The Luck of the Kennedys
Near Southhampton, Massachusetts
June 19, 1964
The Youngest of Camelot...
Born in the Boston suburb of Brookline in 1932, Edward “Ted” Kennedy was the youngest of the nine children of Joseph P. Kennedy - the American ambassador to the United Kingdom. Ted's oldest brother, Joseph P. Kennedy Junior, was killed during World War II, and his second-oldest brother, John F. Kennedy, was elected President in 1960. The next oldest, Robert F. Kennedy, was appointed Attorney General in 1961, and Ted Kennedy was elected to the United States Senate, from his home state, in 1962.
Senators Birch Bayh (D-Indiana) and Ted Kennedy (D-Mass.)
Senators Kennedy and Bayh had reason to celebrate - after 83 days of debate, the Civil Rights Act of 1964 had passed, with a vote of 73-27, in the Senate, and the pair were flying from Washington National Airport, headed to the Massachusetts State Democratic Convention, where Kennedy had planned to be on hand to accept his Senate re-nomination, followed by a weekend of speaking engagements. The junior senators, from Massachusetts and Indiana respectively, were accompanied by one of Kennedy's aides, 41-year-old Edward Moss, and Bayh's wife, Marvella.
The plane, an Aero Commander 680, registered as N344S, was being flown by pilot Edwin T. Zimny, a 48-year-old commercial pilot, flight instructor, mechanic, and owner / operator of Zimny's Flying Service, of Lawrence, Mass. The plane's owner, Daniel E. Hogan – also from Lawrence – would lend the plane to the senators for their use to and from the District of Columbia.
Things Are Not Always As They Appear...
The Weather Bureau said visibility was less than 2 and a half miles and conditions were "marginal" even for an instrument landing by a plane. Shortly after 11 at night, and just before landing at Barnes Municipal Airport in Westfield, Massachusetts, the twin-engine plane made a sharp right turn.
"My first thought," he said later, "was that the plane had been hit by lightning." He looked cautiously about. "I saw black things outside my window," he recalled. "I could see car lights, but the plane then began a steep climb.”
Then the plane went down in the apple orchard atop a hill about three miles short of the runway.
Senator Bayh pulled a badly injured Senator Kennedy from the wreckage, but Zimny and Moss were both trapped in the wreckage. Robert Schauer, who lived about a quarter-mile away from the crash site, was one of the first on the scene and commented about it later to news reporters.
"There was Ted Kennedy laid out flat beside the wreckage of the plane - in deep pain ... but he was more concerned with the comfort of the others. When I reached the plane," Schauer said. "Senator Bayh was standing beside it trying to gel his wife out. I helped him and we got her free.”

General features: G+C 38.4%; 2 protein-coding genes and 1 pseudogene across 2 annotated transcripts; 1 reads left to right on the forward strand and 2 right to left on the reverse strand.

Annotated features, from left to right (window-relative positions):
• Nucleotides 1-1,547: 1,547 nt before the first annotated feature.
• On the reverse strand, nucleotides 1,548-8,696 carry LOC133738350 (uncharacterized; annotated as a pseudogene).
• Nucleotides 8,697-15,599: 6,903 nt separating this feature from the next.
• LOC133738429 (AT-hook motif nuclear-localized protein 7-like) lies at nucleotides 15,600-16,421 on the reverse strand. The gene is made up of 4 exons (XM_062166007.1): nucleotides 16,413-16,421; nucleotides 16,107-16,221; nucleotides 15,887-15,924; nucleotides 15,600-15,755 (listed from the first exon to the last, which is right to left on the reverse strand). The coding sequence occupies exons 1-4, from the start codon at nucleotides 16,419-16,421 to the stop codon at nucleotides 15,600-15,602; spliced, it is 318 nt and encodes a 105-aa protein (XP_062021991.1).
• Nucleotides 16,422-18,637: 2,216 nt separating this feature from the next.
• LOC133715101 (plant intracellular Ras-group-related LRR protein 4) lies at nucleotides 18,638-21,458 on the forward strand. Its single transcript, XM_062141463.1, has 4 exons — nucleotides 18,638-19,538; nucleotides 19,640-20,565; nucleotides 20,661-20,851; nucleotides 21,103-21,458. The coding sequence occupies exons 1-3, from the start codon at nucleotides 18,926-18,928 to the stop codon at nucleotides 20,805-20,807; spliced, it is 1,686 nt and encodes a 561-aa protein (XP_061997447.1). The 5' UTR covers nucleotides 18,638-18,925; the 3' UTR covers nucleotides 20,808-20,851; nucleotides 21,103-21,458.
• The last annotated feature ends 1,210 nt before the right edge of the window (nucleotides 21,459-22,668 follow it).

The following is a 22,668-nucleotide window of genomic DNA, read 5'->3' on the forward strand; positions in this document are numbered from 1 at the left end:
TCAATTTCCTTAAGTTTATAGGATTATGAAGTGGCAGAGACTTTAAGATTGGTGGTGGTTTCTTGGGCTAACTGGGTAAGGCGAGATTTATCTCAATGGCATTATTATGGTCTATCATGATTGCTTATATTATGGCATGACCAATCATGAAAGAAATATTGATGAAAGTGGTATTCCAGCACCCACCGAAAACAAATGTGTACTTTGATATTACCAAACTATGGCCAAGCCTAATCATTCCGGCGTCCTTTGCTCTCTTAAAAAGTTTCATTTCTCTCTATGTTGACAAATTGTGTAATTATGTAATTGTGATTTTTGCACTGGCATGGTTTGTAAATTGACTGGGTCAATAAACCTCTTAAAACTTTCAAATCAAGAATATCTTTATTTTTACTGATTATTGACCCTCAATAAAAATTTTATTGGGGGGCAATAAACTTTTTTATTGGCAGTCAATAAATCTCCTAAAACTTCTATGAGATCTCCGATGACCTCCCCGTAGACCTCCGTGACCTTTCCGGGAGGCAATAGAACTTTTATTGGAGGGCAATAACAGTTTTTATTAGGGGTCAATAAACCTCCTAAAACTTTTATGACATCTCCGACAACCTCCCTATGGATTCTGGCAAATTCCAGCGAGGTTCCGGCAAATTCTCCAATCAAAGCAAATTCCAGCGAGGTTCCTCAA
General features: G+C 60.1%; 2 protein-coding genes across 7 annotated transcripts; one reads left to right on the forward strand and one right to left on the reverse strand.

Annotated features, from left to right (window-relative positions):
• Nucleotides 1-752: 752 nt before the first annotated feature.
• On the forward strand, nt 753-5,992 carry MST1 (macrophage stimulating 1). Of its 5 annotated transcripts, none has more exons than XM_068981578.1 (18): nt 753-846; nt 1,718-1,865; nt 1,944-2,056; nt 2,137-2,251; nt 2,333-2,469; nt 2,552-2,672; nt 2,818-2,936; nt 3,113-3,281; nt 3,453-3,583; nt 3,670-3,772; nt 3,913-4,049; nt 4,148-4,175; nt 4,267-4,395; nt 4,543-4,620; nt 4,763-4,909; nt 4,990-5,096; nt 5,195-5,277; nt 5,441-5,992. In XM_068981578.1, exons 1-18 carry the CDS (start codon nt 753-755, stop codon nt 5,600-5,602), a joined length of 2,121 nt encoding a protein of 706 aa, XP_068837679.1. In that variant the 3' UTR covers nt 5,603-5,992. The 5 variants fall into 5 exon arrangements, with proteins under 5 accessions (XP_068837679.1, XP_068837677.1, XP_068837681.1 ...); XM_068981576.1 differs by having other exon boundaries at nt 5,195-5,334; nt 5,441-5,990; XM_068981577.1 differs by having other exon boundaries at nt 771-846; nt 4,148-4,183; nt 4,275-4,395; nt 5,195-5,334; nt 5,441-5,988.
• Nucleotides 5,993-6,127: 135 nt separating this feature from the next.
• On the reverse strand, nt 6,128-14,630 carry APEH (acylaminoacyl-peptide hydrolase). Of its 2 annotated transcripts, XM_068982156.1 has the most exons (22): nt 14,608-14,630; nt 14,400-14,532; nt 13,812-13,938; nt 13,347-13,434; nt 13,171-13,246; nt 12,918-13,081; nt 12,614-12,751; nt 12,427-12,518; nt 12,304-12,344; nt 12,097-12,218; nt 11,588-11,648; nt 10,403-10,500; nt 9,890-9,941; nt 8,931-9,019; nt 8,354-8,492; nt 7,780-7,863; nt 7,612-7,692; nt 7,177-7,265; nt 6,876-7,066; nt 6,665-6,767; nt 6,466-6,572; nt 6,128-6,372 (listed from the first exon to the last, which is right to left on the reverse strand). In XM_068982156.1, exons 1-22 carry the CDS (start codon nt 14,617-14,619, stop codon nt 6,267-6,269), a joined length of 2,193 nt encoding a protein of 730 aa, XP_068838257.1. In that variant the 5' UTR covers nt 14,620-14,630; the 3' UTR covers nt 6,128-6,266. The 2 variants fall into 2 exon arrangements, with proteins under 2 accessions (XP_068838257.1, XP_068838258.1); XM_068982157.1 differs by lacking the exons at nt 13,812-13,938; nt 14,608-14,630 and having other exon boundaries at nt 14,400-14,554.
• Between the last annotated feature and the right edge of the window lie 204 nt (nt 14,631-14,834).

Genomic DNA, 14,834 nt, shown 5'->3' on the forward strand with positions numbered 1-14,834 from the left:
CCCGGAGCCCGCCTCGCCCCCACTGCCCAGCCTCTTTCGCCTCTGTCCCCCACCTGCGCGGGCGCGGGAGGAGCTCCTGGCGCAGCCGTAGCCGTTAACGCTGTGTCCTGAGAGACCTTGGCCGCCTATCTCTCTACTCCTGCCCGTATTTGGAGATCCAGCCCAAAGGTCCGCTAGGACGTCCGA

"Senator Kennedy said 'See that she's taken care of first.' He was on the ground near the plane. We walked Mrs. Bayh down the hill, her husband and I. We tried to get cars to stop for us, but 10 went by without stopping.”
According to Schauer, "I got them to my house, supplied blankets, called the police and fire departments and went back with some water for Senator Kennedy. When I got back to the plane, Senator Kennedy was still there. He was as cool as a cucumber. He said he had shoulder and back injuries.”
Zimny was killed almost instantly in the crash, and Moss, who had been a New England Telephone Company executive before joining Kennedy's staff, died at 6:15 in the morning at the hospital while undergoing brain surgery.
Bayh stated that the plane's cockpit was "peeled right off and the nose was badly damaged." The plane was on its belly, the right wing nearly sheared off. The rose-colored plane, with black stripes, still had its red beacon light on the tail lit and rotating after the crash.
When rescue workers got Kennedy to The Cooley Dickinson Hospital, he had no pulse and his blood pressure "was almost nonexistent."
The doctors "took heroic measures including blood transfusions in a successful attempt to rally the failing senator and the efforts paid off," Press Secretary Edward Martin said, referring to the three units of blood and glucose that Kennedy was transfused with
A team of army doctors flown from Walter Reed army medical center in Washington - lead by Brig. Gen. Henry S. Murphey - credited Doctor Thomas Corriden, the hospital's chief of staff, with saving Kennedy's life.
Taking the Pain...
But Kennedy had to endure 10 days of immobility in an special orthopedic bed to permit his broken back, and two broken ribs, to heal,
Senator Birch Bayh of Indiana suffered torn muscles in his right hip, and his wife suffered two small cracks in her lower back, extending into her spine.
Schauer said also, "I heard the plane before it crashed. It was sounding normal. Then I heard it plow into the hill. I think they misjudged the hill. The plane was on top of the hill when I reached it."
The Civil Aeronautics Board concluded that the probable cause of the accident was the pilot's improper operation in instrument conditions.